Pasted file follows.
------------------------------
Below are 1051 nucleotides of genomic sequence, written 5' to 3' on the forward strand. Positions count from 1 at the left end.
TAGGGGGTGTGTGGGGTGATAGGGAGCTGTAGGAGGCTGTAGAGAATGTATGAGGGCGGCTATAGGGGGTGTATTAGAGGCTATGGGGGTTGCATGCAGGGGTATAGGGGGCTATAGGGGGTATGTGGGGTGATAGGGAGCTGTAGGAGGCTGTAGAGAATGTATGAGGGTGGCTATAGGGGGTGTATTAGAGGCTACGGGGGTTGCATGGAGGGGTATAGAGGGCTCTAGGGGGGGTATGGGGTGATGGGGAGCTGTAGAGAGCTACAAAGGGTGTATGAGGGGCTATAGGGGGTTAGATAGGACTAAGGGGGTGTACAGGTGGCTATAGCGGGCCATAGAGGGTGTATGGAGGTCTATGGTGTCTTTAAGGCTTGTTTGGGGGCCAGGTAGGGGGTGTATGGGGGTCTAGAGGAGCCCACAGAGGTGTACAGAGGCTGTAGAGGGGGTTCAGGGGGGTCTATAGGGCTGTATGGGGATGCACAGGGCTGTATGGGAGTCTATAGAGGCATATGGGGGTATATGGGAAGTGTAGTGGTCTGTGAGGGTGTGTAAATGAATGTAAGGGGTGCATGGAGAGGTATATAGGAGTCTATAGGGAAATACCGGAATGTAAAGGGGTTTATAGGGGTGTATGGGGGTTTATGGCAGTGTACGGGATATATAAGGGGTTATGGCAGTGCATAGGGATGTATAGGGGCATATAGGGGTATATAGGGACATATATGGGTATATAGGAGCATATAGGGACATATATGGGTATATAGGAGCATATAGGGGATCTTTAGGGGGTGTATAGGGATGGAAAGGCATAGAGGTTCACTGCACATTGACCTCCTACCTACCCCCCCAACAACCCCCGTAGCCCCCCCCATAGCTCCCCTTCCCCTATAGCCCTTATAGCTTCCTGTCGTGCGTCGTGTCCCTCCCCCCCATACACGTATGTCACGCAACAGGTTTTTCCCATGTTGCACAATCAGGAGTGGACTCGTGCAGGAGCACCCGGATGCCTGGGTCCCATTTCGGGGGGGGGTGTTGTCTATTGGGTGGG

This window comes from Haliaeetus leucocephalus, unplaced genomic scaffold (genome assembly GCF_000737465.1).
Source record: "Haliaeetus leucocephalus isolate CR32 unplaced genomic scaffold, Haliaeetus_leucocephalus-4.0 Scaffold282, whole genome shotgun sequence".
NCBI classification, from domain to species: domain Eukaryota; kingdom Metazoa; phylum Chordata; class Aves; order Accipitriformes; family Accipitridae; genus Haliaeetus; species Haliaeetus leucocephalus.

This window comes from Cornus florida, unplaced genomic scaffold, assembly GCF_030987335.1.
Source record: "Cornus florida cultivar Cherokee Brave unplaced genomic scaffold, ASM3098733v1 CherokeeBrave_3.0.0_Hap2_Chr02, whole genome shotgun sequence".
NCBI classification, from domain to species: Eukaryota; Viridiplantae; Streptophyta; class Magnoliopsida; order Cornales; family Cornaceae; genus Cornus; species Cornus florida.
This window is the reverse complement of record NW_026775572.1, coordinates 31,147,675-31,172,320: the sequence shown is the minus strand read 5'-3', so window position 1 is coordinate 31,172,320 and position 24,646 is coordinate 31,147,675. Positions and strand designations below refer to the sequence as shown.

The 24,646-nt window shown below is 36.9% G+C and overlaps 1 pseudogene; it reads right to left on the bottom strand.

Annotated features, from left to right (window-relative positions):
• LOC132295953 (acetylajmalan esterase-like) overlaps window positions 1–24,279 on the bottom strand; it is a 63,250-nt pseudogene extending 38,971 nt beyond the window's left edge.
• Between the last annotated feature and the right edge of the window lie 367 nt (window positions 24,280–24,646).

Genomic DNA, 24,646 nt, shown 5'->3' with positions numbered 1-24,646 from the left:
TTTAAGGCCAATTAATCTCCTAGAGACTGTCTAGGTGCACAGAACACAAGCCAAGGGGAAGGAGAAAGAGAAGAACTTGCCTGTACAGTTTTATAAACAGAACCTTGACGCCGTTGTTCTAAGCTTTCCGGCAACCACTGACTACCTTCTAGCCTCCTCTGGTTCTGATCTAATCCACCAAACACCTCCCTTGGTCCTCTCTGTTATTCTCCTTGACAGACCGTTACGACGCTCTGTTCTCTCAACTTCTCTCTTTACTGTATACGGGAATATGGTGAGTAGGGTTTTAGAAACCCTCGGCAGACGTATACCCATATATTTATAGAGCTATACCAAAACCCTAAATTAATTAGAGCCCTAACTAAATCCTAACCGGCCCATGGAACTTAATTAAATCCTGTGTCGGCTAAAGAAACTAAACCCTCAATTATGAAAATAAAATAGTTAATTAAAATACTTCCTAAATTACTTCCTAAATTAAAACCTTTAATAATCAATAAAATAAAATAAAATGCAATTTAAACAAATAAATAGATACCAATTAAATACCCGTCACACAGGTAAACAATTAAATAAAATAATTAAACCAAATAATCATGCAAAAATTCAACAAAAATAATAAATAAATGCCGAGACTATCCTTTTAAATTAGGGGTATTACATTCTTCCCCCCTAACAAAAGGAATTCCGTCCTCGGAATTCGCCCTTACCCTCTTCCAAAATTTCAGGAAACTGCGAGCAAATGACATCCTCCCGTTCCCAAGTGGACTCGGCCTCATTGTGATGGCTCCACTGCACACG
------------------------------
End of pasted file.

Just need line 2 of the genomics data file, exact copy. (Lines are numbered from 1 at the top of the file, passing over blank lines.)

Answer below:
TAGGGGGTGTGTGGGGTGATAGGGAGCTGTAGGAGGCTGTAGAGAATGTATGAGGGCGGCTATAGGGGGTGTATTAGAGGCTATGGGGGTTGCATGCAGGGGTATAGGGGGCTATAGGGGGTATGTGGGGTGATAGGGAGCTGTAGGAGGCTGTAGAGAATGTATGAGGGTGGCTATAGGGGGTGTATTAGAGGCTACGGGGGTTGCATGGAGGGGTATAGAGGGCTCTAGGGGGGGTATGGGGTGATGGGGAGCTGTAGAGAGCTACAAAGGGTGTATGAGGGGCTATAGGGGGTTAGATAGGACTAAGGGGGTGTACAGGTGGCTATAGCGGGCCATAGAGGGTGTATGGAGGTCTATGGTGTCTTTAAGGCTTGTTTGGGGGCCAGGTAGGGGGTGTATGGGGGTCTAGAGGAGCCCACAGAGGTGTACAGAGGCTGTAGAGGGGGTTCAGGGGGGTCTATAGGGCTGTATGGGGATGCACAGGGCTGTATGGGAGTCTATAGAGGCATATGGGGGTATATGGGAAGTGTAGTGGTCTGTGAGGGTGTGTAAATGAATGTAAGGGGTGCATGGAGAGGTATATAGGAGTCTATAGGGAAATACCGGAATGTAAAGGGGTTTATAGGGGTGTATGGGGGTTTATGGCAGTGTACGGGATATATAAGGGGTTATGGCAGTGCATAGGGATGTATAGGGGCATATAGGGGTATATAGGGACATATATGGGTATATAGGAGCATATAGGGACATATATGGGTATATAGGAGCATATAGGGGATCTTTAGGGGGTGTATAGGGATGGAAAGGCATAGAGGTTCACTGCACATTGACCTCCTACCTACCCCCCCAACAACCCCCGTAGCCCCCCCCATAGCTCCCCTTCCCCTATAGCCCTTATAGCTTCCTGTCGTGCGTCGTGTCCCTCCCCCCCATACACGTATGTCACGCAACAGGTTTTTCCCATGTTGCACAATCAGGAGTGGACTCGTGCAGGAGCACCCGGATGCCTGGGTCCCATTTCGGGGGGGGGTGTTGTCTATTGGGTGGG